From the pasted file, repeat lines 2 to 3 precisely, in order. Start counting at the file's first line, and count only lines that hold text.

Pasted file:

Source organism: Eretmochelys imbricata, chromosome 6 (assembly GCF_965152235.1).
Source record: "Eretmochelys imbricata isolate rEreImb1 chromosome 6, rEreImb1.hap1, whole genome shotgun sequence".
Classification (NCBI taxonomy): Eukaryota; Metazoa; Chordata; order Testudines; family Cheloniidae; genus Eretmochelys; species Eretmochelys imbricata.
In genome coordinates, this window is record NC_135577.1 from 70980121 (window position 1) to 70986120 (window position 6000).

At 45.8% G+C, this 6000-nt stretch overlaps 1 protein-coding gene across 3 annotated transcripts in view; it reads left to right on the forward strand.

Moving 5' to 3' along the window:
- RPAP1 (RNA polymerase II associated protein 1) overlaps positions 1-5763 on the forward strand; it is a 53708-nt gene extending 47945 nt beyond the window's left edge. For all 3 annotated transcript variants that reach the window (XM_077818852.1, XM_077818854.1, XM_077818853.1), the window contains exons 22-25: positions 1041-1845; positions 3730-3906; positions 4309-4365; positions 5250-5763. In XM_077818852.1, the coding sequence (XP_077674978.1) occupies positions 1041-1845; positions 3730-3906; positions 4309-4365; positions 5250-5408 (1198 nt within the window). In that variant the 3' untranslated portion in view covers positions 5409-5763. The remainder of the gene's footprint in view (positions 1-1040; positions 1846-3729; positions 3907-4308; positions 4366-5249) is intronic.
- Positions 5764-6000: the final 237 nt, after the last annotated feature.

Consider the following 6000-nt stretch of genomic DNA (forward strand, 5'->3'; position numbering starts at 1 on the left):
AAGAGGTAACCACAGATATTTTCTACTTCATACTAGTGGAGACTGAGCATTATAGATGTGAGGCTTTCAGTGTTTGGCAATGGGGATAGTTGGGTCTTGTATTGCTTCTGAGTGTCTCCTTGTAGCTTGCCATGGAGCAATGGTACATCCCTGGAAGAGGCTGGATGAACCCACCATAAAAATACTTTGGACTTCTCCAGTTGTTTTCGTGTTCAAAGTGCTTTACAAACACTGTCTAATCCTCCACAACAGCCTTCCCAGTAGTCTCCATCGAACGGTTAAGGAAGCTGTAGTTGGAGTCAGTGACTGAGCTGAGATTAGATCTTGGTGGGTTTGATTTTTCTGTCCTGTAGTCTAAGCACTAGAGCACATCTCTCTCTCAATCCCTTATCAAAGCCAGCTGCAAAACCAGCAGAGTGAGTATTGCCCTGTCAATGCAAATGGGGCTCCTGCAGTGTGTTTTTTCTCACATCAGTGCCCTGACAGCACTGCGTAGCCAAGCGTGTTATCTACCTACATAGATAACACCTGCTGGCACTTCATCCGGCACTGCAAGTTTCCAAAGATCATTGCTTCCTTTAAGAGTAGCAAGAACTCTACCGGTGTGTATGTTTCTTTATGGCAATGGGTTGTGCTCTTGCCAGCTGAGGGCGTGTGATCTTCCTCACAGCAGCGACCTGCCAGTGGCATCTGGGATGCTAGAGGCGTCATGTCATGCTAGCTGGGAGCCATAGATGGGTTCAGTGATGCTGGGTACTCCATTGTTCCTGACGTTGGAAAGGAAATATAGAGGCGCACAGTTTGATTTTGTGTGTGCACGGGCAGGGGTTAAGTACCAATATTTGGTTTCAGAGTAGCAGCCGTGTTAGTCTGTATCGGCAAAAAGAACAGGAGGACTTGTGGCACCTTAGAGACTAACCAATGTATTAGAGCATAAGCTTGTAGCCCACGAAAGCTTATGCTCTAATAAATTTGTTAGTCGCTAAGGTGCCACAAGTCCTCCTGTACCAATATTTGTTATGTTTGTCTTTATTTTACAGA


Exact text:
Source record: "Eretmochelys imbricata isolate rEreImb1 chromosome 6, rEreImb1.hap1, whole genome shotgun sequence".
Classification (NCBI taxonomy): Eukaryota; Metazoa; Chordata; order Testudines; family Cheloniidae; genus Eretmochelys; species Eretmochelys imbricata.